Before my wife Carrie and I could quit our day jobs, our schedules were bananas:

I was working 60 hours a week managing a yoga studio, we’d get home at 11pm to eat dinner, then I’d go back to work till 2am on our side hustle.

Meanwhile the business wasn’t making any money yet, so we were living off of Carrie’s income.

Entrepreneurs everywhere can relate: We sacrifice our time, our sleep, our social lives…

It’s the difficult reality of starting a business from scratch.

So how can you help create balance and joy during your early years?

My wife and business partner Carrie Firestone has some great advice.

Here’s her method for how to work easier and happier and still grow your business during the tough early years.

Take it away, Carrie…

Work Easier, Happier and Still Grow Your Business

(Thanks, Ezra!)

Yes, we had a few years where our schedules were crazy… But one thing we had on our side was that we were young, so we were used to working hard and we were used to being broke.

And we didn’t have kids so this wasn’t a stress for us like it is for many entrepreneurs.

We knew we wouldn’t want to live like this for 5 years or 10 years, but even in those crazy times the one thing that kept us happy was that we were always in agreement with what we’re doing.

Even when we didn’t have much money — and even when we lost what little money we did have — it was never like, “Oh, my gosh, you did this thing, and I’m not okay with it!”

At every point we knew what we were getting into, and we were okay with the ups and downs.

We also built in time for one another, and that’s how we kept our relationship as a priority over the business. What you have to remember is that if you’re working really hard and you’re also not having any fun, you’re less effective as a person.

So it’s actually in your best benefit to take a break, to make time to go to the park and not think about your business 100% of the time.


This question was asked during this recent Facebook live by someone calling themselves “Moritz from Munich” (that alone is awesome). They asked:

“We are currently a two-person business, my girlfriend and I. We feel like we have to work hard to get everything done, to run the business, and to expand, and to get employees.

What is your approach on working easy, happy, and loose and losing the feeling of not doing enough? We’ve been working hard for more than three years and would like to know how you and Carrie got through the early stages of your business.”

If you have any advice for “Moritz from Munich” or any words of wisdom from your early days as an entrepreneur, post them here so they can find them.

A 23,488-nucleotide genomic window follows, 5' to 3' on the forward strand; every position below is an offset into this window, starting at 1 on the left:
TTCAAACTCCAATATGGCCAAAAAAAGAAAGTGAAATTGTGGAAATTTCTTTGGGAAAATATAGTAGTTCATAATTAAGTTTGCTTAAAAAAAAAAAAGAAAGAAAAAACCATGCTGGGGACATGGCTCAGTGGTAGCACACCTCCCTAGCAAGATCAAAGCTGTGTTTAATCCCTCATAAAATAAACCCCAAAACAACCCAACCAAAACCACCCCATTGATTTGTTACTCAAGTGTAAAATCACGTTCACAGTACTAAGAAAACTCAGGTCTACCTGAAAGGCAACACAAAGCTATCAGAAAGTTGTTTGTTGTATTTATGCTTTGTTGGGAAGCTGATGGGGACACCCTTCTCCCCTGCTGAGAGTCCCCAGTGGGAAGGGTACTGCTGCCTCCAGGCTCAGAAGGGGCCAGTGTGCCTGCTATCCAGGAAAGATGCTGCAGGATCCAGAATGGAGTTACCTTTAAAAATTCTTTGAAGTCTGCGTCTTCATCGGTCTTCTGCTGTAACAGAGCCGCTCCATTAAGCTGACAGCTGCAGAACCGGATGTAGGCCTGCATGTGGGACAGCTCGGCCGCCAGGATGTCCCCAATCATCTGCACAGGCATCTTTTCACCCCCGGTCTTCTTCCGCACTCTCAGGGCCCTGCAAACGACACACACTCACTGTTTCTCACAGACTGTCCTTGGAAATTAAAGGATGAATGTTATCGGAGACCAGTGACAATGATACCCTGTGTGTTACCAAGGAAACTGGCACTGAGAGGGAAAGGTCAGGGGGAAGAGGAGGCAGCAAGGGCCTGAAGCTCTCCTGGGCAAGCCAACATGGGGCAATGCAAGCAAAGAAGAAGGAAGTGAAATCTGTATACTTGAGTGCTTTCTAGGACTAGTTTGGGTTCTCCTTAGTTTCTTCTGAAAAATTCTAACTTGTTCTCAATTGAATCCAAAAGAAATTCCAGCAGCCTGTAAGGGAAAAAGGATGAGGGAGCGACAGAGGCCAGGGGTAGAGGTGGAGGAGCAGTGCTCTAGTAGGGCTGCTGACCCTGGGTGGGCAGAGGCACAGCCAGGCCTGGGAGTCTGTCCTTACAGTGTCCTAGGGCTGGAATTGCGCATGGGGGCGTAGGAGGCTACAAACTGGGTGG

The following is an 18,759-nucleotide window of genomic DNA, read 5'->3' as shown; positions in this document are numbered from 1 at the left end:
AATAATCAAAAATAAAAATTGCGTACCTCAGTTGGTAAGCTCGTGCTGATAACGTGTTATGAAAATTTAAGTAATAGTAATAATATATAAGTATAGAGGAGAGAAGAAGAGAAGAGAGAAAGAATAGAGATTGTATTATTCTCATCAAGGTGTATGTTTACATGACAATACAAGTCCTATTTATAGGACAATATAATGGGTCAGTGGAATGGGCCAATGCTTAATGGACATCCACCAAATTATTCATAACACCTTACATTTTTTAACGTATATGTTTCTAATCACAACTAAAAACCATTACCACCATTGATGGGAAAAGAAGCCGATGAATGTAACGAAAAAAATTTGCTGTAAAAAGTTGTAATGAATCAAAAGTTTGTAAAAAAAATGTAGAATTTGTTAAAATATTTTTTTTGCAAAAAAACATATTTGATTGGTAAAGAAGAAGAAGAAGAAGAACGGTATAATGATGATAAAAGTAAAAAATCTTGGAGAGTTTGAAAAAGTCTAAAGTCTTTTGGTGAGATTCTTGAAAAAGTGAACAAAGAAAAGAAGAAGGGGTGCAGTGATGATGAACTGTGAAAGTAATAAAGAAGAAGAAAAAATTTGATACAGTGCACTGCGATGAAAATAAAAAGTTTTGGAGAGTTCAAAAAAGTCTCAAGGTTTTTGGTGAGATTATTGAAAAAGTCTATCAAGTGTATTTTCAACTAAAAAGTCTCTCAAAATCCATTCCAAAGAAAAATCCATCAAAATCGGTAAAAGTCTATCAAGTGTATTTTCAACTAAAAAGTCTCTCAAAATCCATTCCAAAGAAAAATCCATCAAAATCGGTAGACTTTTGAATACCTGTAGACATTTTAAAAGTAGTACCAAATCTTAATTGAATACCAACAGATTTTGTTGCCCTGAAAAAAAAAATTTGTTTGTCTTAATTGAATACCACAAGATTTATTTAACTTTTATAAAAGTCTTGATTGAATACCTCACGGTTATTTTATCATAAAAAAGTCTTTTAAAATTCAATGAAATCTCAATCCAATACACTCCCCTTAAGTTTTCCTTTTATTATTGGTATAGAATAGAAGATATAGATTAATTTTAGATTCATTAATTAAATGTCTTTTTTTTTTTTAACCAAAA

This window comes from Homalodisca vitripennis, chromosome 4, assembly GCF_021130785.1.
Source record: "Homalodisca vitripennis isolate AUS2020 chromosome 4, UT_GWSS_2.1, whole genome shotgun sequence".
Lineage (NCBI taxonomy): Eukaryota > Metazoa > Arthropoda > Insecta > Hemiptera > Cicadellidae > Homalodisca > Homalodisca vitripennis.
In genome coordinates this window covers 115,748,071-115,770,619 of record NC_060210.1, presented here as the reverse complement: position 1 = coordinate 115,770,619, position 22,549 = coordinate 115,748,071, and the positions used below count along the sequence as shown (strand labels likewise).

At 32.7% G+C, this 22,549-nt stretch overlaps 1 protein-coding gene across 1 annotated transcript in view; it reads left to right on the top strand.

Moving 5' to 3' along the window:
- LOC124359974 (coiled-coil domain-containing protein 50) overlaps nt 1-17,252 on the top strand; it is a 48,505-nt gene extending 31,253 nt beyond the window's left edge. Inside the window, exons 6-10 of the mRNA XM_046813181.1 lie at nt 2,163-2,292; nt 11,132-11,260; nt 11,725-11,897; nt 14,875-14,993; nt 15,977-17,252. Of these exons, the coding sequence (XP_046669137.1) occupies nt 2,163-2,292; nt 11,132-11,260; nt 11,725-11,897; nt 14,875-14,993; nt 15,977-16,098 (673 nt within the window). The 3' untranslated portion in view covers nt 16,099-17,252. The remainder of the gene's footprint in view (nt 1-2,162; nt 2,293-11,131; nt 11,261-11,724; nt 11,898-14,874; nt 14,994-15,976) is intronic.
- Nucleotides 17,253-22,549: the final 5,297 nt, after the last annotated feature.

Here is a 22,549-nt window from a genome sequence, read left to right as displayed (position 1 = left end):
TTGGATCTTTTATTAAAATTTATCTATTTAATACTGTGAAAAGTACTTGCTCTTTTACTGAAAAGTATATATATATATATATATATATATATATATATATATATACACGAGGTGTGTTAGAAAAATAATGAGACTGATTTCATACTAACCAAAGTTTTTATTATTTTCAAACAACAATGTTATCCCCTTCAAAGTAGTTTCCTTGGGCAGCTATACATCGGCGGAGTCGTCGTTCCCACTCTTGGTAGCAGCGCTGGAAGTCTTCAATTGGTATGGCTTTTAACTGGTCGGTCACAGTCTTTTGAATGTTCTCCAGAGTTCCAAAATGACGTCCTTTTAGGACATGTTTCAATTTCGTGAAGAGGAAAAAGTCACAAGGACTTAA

Click Here For Video Transcript

Ezra: And we have a special… You don’t have to if you don’t want to… Special…guest, ladies and gentleman, Carrie Firestone. You wanna turn this off? Now, you can hop down. You can take the seat here. I’ll go ahead and sit down right here in front, and you can…

Carrie: Thanks, honey.

Ezra: Yeah.

Carrie: I didn’t even know I was planning on being in front of the camera today. Well, so the question was about, like, how do we have fun while working.

Ezra: Yeah. And how’d we get through the tough years where we weren’t making money, and we were, like…you know, when we were living off your yoga earnings, and I was really bankrupting us and the whole nine.

Carrie: You know, for a good part of it, we had other jobs. Like, I was teaching yoga. Ezra was managing a yoga studio for a while there. And, you know, I think what we had on our side was that, like, we were young, and so it wasn’t like we had some, like, plush salary that we were used to that then we gave up. Like, we were used to being broke, and we were used to working hard. But I think the thing that, like, has kept us happy through all of it is that at every point, we’ve been in agreement with what we’re doing. So even when we didn’t have very much money, and, like, when things…you know, like, when you lost…

Ezra: Let’s not tell that story.

Carrie: …the little money that we did have.

Ezra: We don’t need to go into that story. I mean, if you need to tell it, it’s fine.

Carrie: No, it’s fine. I was just that. You know, like, we didn’t have much money, and then we lost some of that money. And so that was tough, but at every point, we were still in agreement between the two of us about what we were doing. So it wasn’t like that happened, and I was like, “Oh, my gosh. Like, you did this thing, and I wasn’t okay with it.” It was like we knew what we were getting into, and we were okay with the ups and downs.

Ezra: Yeah. And what I would add to that was, like, we kept our relationship as a priority. Like, we didn’t work so hard that we didn’t have time for one another. I mean, there was a point where, like, I would be at my job 2 p.m. to 10 p.m. I’d get home at 11. We’d have dinner together. Carrie would go to sleep, and then I would work for a couple hours, you know, on our business.

Carrie: Yeah. You know, we had a few years where our schedules were crazy, and, like, we wouldn’t want to do that for 5 years or 10 years. But even in those crazy times, like, we made time for each other. And we didn’t have kids, so that wasn’t a stress for us, but it was, like, you know. At every point, if you’re working really hard, you have to remember, too, that, like, if you’re not also having fun, you’re less effective as a person. And so it’s actually in your best benefit to take a break and to make time to, like, go to the park and not think about your business. Yeah.

Ezra: Mic drop, ladies and gentleman. You wanna stay in the thing or you getting outta here?

Carrie: I’m good.

Ezra: Okay.

Carrie: Thanks.

Ezra: Carrie Firestone. Give it up.

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